Boarding the mini van (thankfully with more leg room than Mohammed's vehicle in Morocco)
we drove to our first stop - the Kom Ombo temple. This temple is unique in Egypt as it was built for two gods; Horus (the falcon headed god) and Sobek (the crocodile headed god). It was very quiet at the temple; once you'd escaped the children trying to give you a "free" necklace. A cool thing about this temple is the museum that is attached. It was full of crocodile mummies. You can just imagine the explorer who dug up those mummies thinking they'd got the hoard of the century only then then to be scratching his head wondering whether he'd dug up the ugliest humans alive or perhaps something else.

Our next stop after this was the Edfu temple. This temple is dedicated to Horus and is one of the best preserved temples in Egypt. It was significant for many sacred festivals honouring Horus and his wife god Hathor and the story of the festival is depicted on the wall. It also features the replica of the sacred boat that carried the statue of Horus to the statue of Hathor so they could have some alone time. The temple was very large and again you were overwhelmed with the level of detail in the building. There was a stronghold of store touts at this temple and one got in a shouting match with Peter our guide because he thought Peter should be encouraging us to buy their junk. We hurriedly got into the van.

We arrived at Luxor around 3pm to the Lotus Hotel. This hotel was right near the Nile and had a lovely swimming pool. It was also clearly one of Thomson or similar's package deals as there were a few gobby English people ordering the pool boys around or speaking on their mobile phones in the lobby about 10000 decibels too loud. Despite this it was a nice place to stay. That night we were taken to Murphy's Irish bar. The only Irish thing about this bar is the decor - lots of four leaf clovers and Irish beer mats. There was no Guinness, no Irish beers, and an Egyptian food menu. The music was gangsta rap - the music genre of choice for many Egyptian restaurants catering to Westerners. However there was some football on which kept the boys entertained.

The next morning we were up early to visit the sights of Luxor and try to avoid some of the beating sun. We drove to west bank first and stopped at the Collossi of Memnon. Two enormous statues - one covered in birds, one not. They were quite impressive.

Our next stop was the famous Valley of the Kings. There are 63 tombs and chambers here but only about 8 open to the public at one time. We were visiting three of them (you could spend all day here otherwise). Upon entering you get on the little car carriage to be transported up to the tombs. Peter gave us a speil about each tomb (in the shade) before we entered. The tombs are really well preserved. There is a lot of colour in the carvings which shows how much detail they painting on the dress of their figures. We visited three of the Ramses' - III, IV and IX. The size of the tombs vary in size depending on how long the Pharaoh was alive (work on tombs halted upon death). Much to my annoyance no photos were allowed at Valley of the Kings (Dan quipping,"'How are you going to boss me around now?")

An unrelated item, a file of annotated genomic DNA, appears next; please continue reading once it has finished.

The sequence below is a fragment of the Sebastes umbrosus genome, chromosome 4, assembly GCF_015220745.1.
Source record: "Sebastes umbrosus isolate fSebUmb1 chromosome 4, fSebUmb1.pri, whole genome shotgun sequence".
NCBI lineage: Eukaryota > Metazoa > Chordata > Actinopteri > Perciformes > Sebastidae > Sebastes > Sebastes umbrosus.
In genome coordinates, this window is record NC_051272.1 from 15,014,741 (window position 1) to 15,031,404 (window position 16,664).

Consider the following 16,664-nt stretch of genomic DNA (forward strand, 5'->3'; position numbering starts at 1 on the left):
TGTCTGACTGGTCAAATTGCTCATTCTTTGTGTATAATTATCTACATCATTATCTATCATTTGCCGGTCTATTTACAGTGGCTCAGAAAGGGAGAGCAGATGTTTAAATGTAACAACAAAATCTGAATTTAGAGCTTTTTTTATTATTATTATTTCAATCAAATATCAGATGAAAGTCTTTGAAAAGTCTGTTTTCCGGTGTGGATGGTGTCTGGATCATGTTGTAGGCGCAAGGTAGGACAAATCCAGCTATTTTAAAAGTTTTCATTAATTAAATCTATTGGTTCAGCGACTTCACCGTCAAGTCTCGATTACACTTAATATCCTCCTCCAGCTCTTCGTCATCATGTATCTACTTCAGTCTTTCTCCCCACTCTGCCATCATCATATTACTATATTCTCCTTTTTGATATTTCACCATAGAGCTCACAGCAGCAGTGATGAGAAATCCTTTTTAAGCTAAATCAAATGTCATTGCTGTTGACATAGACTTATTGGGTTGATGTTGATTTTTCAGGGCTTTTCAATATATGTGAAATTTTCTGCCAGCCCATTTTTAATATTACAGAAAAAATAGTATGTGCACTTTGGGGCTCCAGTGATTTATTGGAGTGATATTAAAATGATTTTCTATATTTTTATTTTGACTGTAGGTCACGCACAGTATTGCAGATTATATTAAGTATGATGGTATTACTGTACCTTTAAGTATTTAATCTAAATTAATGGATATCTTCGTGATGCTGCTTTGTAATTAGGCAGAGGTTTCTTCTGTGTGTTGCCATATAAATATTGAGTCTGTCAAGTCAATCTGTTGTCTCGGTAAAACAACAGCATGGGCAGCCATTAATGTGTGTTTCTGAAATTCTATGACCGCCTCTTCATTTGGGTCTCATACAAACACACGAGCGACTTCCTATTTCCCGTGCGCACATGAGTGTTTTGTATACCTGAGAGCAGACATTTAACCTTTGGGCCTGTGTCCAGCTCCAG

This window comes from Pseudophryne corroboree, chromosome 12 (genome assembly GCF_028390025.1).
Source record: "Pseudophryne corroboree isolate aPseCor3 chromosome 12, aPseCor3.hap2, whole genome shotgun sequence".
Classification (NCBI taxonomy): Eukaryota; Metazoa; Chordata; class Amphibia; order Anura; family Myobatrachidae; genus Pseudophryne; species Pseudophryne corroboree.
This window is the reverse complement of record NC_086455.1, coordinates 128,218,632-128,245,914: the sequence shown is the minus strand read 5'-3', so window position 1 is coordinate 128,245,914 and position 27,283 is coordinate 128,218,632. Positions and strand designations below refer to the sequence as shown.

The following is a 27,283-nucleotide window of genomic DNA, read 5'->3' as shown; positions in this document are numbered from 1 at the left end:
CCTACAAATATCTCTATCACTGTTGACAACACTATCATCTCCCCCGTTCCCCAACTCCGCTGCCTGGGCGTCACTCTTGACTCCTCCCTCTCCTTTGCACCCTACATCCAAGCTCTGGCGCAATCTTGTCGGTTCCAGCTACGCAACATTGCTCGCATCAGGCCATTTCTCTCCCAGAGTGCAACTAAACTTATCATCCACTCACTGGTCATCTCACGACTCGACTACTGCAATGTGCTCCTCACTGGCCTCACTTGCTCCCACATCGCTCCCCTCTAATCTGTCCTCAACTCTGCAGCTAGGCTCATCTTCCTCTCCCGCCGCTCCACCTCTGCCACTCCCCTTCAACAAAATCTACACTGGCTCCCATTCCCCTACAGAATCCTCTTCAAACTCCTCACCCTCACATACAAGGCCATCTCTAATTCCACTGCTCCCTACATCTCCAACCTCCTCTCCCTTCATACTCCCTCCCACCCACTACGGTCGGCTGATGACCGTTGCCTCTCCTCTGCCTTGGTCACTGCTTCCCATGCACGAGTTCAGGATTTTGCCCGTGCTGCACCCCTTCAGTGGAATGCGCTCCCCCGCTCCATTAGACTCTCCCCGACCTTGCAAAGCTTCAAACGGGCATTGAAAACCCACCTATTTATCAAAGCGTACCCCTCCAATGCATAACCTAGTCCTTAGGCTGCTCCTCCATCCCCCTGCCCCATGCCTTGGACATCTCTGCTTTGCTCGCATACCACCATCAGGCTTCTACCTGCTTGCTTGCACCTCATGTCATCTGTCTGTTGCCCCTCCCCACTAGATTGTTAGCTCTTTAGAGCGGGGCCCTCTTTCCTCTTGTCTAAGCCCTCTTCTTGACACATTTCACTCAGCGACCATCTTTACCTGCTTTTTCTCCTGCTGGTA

After this we drove on to the Temple of Hatshepsut (Deir El Bahary). This is a three levelled temple carved into the side of a mountain (I also read this was the site of the 1997 terrorist attack, luckily this was afterwards or I am sure I would have freaked myself out). Camera in hand again I was able to direct aka boss Dan into much photo posing. Although Dan does have a knack for attracting those English men hanging around trying to have photos with you for money. He has not perfected the 'No thank you and walk away' method and instead inevitably ends up arms around shoulders posing for a shot. Oh Dan.......

Our last stop for the day was Karnak temple. This complex of temples was huge. You could spend hours here. It was built upon by Pharaoh after Pharaoh. There were two giant obseliks. There was also a sculpture of a scarab that legend says if you walk around four times you will get married, five times you will have a baby and six times you will be rich. I have never counted so carefully in my life - sorry Mum, I'm gonna be rich!
We wandered around the site - there is a hall of columns featuring 132 massive columns, there were loads of statues and half statues everywhere. Upon entering there is a Sphinx avenue with ram headed sphinxes depicting Amon-Ra.It was my favourite temple of all we'd visited. Dan, I think, was templed out.

But Dan had little to fear as that was our last temple. Next stope because our next stop is Hurghada to enjoy some sun, sea and suspect cocktails.....
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Comments

Karyn on

But you also obviously completed 4 and 5 - it's the latter I'm hanging out for :)

Esther on

How come you didn't go to Abu Simbel? I though that was compulsory in Aswan.

Bond on

Is that tennis ball the red one we got in India? I was taking mine everywhere for a while as well but then I realised it just kills your hands and I might as well use an actual tennis ball